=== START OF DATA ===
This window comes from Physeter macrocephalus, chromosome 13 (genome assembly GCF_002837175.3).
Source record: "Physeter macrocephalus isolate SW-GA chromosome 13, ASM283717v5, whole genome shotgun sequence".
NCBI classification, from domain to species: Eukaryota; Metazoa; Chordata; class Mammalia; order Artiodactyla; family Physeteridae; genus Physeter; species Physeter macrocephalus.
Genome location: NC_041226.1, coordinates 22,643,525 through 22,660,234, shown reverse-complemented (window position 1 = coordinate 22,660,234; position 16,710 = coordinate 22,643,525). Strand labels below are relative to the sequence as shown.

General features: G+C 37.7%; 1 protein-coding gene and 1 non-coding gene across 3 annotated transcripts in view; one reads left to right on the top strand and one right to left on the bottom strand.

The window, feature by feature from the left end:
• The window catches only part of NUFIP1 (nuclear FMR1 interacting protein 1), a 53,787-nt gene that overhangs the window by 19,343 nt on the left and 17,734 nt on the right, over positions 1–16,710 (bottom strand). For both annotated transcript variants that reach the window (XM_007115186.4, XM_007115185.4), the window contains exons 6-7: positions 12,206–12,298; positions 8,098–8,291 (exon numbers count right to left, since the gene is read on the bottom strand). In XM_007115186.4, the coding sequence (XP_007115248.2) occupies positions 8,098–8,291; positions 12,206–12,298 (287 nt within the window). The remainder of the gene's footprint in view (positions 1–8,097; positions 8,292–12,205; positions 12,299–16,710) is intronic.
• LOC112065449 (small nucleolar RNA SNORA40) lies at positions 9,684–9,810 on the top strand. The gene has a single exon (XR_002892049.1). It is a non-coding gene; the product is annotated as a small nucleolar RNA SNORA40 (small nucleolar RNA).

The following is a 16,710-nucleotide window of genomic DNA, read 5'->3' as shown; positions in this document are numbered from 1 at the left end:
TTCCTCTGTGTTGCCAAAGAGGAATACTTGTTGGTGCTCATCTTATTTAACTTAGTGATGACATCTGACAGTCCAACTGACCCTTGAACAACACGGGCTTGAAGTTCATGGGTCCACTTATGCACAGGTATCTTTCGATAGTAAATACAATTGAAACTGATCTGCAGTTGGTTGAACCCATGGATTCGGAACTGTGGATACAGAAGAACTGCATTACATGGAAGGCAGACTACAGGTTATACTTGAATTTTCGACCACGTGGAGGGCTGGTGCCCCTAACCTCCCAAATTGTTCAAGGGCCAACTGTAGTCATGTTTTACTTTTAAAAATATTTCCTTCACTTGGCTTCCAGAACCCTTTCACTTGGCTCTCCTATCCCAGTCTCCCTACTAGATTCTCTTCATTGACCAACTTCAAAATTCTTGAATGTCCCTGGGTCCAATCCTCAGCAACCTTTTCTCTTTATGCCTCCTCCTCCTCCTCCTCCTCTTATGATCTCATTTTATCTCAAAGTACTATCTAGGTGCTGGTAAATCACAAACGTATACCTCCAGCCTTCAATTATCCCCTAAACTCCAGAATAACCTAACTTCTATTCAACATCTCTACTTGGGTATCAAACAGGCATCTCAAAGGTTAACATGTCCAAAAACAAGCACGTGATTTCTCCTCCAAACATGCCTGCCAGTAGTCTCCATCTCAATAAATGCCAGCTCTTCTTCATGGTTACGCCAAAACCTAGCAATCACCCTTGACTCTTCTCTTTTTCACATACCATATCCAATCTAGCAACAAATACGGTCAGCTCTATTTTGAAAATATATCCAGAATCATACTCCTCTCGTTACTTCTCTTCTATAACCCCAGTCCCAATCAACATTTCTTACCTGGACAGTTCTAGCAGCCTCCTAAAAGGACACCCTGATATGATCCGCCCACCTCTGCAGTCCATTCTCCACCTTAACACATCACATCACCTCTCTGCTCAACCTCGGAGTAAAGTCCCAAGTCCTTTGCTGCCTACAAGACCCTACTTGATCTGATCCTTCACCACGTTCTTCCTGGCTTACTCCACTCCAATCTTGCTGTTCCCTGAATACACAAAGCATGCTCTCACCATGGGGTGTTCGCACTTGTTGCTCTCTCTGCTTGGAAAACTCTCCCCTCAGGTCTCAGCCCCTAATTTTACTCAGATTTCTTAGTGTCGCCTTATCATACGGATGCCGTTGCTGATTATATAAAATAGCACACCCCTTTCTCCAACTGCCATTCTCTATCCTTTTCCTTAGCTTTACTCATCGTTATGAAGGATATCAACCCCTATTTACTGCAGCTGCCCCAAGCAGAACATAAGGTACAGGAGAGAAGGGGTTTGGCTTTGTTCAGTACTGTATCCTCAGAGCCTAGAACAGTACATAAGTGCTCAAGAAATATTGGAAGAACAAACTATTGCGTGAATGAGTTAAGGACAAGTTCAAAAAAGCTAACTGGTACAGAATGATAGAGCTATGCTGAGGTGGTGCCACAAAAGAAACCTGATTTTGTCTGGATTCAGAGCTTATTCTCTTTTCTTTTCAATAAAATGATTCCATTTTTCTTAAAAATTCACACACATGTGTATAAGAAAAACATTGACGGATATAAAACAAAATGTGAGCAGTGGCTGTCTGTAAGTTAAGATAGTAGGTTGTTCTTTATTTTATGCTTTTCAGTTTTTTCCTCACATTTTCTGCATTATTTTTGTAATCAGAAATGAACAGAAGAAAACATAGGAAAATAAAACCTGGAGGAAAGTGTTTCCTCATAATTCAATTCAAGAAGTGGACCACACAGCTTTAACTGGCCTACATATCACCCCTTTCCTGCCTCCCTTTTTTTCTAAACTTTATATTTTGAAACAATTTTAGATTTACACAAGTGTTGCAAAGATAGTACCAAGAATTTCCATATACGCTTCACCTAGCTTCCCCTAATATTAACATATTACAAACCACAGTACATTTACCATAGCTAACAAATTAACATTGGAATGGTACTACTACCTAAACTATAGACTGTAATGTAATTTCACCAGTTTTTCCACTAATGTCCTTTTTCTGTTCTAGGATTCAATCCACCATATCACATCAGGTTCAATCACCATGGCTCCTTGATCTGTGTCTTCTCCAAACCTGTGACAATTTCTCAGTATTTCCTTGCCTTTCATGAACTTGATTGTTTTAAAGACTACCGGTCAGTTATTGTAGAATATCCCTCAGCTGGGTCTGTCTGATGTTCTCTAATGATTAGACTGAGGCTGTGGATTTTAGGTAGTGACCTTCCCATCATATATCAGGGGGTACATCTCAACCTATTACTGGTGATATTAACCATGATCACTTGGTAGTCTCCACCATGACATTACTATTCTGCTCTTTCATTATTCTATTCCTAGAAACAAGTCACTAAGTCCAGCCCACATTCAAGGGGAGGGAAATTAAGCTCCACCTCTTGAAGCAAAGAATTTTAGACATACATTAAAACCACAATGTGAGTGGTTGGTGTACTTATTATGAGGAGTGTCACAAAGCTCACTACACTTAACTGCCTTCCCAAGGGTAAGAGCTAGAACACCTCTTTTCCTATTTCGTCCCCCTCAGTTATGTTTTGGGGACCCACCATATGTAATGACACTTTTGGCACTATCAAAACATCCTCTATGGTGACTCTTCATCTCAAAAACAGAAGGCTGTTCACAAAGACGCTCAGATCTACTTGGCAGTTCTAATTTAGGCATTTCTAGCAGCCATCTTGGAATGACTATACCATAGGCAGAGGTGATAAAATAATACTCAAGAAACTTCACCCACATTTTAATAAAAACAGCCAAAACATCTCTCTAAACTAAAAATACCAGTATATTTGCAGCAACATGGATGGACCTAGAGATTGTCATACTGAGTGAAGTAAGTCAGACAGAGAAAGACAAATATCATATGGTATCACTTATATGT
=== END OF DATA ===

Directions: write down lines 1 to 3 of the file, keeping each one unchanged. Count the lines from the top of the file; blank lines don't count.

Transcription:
This window comes from Physeter macrocephalus, chromosome 13 (genome assembly GCF_002837175.3).
Source record: "Physeter macrocephalus isolate SW-GA chromosome 13, ASM283717v5, whole genome shotgun sequence".
NCBI classification, from domain to species: Eukaryota; Metazoa; Chordata; class Mammalia; order Artiodactyla; family Physeteridae; genus Physeter; species Physeter macrocephalus.